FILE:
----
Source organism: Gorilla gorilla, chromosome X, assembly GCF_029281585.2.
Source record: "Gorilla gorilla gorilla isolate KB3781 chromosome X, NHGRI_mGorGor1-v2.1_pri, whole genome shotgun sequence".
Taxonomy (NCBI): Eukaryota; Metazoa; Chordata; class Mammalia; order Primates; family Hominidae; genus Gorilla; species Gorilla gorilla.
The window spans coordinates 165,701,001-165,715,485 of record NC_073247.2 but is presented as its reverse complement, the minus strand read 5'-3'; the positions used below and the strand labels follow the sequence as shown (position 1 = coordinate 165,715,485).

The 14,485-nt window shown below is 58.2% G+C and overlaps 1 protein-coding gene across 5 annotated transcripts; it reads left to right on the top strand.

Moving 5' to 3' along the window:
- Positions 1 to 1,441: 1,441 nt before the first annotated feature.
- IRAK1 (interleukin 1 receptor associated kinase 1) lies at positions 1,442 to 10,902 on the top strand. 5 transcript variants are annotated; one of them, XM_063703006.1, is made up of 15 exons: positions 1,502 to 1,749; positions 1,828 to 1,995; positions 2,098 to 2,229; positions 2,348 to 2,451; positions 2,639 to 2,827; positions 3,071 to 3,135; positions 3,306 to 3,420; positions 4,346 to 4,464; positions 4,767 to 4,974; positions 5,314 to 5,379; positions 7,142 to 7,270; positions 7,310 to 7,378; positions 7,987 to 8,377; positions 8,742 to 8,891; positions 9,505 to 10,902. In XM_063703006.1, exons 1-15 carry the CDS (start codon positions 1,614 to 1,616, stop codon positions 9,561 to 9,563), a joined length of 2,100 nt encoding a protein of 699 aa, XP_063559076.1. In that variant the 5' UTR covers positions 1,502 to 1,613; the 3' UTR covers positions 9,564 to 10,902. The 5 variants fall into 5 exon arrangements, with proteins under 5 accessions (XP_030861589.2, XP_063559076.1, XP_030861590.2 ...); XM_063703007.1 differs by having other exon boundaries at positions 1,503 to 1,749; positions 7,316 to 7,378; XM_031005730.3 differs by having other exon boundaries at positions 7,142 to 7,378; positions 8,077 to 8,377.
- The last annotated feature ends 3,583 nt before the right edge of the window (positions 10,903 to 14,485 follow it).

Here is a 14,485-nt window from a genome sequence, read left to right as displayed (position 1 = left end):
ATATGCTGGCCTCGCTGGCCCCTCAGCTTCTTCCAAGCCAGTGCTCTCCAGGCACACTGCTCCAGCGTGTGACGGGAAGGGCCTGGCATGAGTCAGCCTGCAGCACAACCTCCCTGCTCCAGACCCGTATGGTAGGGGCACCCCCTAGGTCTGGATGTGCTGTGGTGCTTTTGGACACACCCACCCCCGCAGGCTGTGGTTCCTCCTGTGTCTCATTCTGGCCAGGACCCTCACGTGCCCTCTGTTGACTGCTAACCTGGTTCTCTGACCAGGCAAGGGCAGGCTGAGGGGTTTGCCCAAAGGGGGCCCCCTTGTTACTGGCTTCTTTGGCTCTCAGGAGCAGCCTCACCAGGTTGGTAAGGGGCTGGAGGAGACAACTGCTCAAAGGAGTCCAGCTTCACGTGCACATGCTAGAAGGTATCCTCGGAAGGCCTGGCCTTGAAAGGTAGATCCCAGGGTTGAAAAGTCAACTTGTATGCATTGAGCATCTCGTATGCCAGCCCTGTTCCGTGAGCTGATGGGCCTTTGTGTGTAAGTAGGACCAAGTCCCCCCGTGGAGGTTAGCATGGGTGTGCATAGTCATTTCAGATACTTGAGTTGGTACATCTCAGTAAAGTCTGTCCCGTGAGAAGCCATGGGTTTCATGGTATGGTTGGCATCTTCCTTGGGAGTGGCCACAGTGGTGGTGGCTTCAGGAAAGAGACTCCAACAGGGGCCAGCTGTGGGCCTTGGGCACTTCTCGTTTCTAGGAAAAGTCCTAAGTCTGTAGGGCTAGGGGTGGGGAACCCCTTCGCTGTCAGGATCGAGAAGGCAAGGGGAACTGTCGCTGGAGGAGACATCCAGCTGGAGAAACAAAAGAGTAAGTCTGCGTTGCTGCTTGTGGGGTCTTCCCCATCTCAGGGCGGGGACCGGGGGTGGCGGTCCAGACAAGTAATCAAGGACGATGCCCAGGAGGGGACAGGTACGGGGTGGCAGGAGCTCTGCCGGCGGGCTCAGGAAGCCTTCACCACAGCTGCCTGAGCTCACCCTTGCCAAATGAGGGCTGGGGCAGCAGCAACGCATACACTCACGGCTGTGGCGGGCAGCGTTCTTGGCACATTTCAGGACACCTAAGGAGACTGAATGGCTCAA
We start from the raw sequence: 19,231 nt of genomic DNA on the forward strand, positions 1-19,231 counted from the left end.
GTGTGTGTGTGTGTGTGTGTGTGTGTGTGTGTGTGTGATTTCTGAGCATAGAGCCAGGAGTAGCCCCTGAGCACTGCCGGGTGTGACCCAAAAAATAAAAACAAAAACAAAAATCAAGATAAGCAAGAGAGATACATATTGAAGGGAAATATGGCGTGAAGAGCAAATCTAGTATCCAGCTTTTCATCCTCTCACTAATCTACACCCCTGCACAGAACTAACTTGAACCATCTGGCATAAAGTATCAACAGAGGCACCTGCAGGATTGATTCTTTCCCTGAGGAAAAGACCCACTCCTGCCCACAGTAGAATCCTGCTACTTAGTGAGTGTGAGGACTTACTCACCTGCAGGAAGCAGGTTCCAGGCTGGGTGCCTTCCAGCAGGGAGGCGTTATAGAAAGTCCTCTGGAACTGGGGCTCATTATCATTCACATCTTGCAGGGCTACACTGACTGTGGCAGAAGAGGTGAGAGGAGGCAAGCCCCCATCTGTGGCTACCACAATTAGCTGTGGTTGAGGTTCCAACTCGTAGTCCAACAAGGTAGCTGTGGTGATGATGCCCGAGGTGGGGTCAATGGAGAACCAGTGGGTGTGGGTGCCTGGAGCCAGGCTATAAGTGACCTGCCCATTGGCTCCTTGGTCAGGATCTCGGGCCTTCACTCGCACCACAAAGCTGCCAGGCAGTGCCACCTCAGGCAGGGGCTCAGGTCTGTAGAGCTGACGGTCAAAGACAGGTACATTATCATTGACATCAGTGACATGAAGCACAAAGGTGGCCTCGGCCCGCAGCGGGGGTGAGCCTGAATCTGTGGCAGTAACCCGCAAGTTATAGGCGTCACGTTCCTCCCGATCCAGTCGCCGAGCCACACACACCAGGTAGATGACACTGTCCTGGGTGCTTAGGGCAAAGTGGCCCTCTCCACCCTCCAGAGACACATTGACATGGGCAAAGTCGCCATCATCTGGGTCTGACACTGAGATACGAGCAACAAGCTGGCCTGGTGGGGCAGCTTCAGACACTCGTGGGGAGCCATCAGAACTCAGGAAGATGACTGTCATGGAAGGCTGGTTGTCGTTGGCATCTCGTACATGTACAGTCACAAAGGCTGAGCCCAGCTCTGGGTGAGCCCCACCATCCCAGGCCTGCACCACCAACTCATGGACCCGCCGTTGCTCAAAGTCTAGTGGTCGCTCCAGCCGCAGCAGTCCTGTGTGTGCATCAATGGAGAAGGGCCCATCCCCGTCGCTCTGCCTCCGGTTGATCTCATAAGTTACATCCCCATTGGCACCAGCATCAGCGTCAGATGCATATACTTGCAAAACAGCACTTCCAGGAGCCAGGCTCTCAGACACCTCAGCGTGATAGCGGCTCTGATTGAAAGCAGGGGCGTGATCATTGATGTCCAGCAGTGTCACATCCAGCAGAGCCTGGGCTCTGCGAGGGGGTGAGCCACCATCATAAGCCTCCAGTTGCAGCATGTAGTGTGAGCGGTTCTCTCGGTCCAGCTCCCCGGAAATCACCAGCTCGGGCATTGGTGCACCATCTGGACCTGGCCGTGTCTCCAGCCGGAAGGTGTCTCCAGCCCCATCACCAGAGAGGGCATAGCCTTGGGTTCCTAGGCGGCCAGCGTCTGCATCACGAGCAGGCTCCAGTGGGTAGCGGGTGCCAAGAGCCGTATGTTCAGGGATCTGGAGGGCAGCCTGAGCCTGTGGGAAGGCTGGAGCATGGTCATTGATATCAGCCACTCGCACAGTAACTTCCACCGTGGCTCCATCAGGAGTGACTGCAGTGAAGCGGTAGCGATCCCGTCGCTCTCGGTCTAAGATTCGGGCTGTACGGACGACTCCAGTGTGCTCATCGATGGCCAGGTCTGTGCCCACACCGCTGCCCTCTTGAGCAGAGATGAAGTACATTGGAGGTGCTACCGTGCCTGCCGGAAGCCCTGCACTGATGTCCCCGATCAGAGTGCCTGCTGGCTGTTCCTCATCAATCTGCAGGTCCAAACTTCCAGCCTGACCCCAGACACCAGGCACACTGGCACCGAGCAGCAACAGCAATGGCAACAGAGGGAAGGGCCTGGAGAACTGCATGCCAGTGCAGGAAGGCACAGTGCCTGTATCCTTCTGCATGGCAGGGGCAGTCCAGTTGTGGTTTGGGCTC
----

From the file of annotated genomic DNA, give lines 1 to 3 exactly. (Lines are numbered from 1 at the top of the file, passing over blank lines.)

Source organism: Gorilla gorilla, chromosome X, assembly GCF_029281585.2.
Source record: "Gorilla gorilla gorilla isolate KB3781 chromosome X, NHGRI_mGorGor1-v2.1_pri, whole genome shotgun sequence".
Taxonomy (NCBI): Eukaryota; Metazoa; Chordata; class Mammalia; order Primates; family Hominidae; genus Gorilla; species Gorilla gorilla.